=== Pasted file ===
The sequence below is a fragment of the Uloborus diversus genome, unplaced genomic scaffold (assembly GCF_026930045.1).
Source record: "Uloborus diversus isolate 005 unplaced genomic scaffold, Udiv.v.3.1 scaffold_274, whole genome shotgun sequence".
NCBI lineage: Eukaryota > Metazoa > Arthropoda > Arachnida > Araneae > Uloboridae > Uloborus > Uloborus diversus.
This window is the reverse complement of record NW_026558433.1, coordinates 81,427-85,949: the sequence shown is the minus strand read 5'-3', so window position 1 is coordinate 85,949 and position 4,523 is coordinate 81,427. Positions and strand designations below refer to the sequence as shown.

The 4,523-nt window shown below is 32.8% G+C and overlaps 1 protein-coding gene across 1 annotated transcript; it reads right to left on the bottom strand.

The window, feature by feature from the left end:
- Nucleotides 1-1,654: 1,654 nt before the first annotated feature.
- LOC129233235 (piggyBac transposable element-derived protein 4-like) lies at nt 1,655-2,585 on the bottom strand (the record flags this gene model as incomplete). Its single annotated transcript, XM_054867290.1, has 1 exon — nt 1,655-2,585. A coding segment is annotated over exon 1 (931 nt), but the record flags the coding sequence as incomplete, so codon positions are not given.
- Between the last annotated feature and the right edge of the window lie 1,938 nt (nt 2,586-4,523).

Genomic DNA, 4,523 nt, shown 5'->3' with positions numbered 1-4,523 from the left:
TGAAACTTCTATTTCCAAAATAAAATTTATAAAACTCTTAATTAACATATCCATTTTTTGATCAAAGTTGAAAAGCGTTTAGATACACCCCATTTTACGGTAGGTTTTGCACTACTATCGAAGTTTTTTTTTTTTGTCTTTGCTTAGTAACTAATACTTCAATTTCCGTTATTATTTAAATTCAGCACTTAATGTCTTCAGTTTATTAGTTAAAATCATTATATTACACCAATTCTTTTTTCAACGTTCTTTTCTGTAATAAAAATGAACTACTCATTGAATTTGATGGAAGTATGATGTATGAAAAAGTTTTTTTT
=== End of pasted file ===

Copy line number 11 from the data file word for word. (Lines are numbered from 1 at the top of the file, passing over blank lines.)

TGAAACTTCTATTTCCAAAATAAAATTTATAAAACTCTTAATTAACATATCCATTTTTTGATCAAAGTTGAAAAGCGTTTAGATACACCCCATTTTACGGTAGGTTTTGCACTACTATCGAAGTTTTTTTTTTTTGTCTTTGCTTAGTAACTAATACTTCAATTTCCGTTATTATTTAAATTCAGCACTTAATGTCTTCAGTTTATTAGTTAAAATCATTATATTACACCAATTCTTTTTTCAACGTTCTTTTCTGTAATAAAAATGAACTACTCATTGAATTTGATGGAAGTATGATGTATGAAAAAGTTTTTTTT